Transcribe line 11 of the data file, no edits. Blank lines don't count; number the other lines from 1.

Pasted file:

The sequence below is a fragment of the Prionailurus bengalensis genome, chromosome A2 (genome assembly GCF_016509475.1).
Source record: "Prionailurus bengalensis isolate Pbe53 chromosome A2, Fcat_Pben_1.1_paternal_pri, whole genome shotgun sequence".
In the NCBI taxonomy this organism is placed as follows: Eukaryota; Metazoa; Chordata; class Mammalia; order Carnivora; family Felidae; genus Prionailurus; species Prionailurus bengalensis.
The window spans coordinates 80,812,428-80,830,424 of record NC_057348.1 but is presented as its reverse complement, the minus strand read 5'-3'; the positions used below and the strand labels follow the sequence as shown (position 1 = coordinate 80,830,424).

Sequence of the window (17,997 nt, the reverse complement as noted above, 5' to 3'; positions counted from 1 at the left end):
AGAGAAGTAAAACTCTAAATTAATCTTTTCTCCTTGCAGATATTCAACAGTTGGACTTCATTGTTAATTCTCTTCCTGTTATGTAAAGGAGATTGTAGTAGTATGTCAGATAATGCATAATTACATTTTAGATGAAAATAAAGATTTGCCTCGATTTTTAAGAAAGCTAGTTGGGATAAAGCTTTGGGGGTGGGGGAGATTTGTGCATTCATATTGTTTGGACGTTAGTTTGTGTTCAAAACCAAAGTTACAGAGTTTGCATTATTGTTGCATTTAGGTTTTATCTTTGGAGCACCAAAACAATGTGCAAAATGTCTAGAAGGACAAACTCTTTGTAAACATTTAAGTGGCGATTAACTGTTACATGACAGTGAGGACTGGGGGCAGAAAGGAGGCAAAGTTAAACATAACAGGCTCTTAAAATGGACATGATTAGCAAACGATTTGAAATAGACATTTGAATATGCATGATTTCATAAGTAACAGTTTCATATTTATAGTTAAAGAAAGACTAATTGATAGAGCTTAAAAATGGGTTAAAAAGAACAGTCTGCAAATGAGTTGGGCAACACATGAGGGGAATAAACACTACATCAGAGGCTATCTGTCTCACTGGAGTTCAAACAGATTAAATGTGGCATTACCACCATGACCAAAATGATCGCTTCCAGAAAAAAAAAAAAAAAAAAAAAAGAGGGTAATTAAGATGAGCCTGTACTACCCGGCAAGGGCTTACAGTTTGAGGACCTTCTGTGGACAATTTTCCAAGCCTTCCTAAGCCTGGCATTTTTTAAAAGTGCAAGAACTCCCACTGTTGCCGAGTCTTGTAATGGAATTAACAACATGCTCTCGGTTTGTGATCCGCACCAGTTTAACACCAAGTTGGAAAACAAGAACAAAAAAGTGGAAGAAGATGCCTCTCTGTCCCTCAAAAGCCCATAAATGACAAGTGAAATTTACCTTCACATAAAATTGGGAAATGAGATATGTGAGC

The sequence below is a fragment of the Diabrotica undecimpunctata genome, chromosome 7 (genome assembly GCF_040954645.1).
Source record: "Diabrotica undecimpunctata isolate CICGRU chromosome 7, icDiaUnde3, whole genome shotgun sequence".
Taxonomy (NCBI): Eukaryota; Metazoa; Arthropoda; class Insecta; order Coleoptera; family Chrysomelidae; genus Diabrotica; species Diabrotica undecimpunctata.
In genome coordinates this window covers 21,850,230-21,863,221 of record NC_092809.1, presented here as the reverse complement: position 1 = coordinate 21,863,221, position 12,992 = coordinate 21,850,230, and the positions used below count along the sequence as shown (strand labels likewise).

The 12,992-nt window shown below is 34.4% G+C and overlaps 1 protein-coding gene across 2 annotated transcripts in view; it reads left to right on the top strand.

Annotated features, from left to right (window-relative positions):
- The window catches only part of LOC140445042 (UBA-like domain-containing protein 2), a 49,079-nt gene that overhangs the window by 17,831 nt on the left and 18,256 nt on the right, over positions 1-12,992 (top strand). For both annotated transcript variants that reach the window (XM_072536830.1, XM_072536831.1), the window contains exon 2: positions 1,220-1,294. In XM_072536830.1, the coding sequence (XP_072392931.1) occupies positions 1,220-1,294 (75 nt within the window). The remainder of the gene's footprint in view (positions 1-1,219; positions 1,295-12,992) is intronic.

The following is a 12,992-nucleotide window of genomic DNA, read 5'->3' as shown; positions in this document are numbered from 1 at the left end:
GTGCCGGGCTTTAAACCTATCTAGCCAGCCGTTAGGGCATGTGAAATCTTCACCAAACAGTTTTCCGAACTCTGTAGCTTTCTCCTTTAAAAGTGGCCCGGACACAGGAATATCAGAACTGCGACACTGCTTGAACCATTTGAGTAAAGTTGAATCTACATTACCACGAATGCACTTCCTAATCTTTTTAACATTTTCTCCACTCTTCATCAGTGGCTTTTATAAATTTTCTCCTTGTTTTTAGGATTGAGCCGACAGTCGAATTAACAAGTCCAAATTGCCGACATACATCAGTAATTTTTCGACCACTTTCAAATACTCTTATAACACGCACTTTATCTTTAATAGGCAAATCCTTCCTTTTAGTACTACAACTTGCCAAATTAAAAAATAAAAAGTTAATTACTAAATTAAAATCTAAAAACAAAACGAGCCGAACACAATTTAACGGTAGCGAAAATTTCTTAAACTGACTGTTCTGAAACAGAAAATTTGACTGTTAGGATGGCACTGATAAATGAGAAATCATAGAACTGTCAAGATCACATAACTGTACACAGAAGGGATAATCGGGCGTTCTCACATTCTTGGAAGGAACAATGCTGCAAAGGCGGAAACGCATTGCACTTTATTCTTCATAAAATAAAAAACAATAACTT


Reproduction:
The 12,992-nt window shown below is 34.4% G+C and overlaps 1 protein-coding gene across 2 annotated transcripts in view; it reads left to right on the top strand.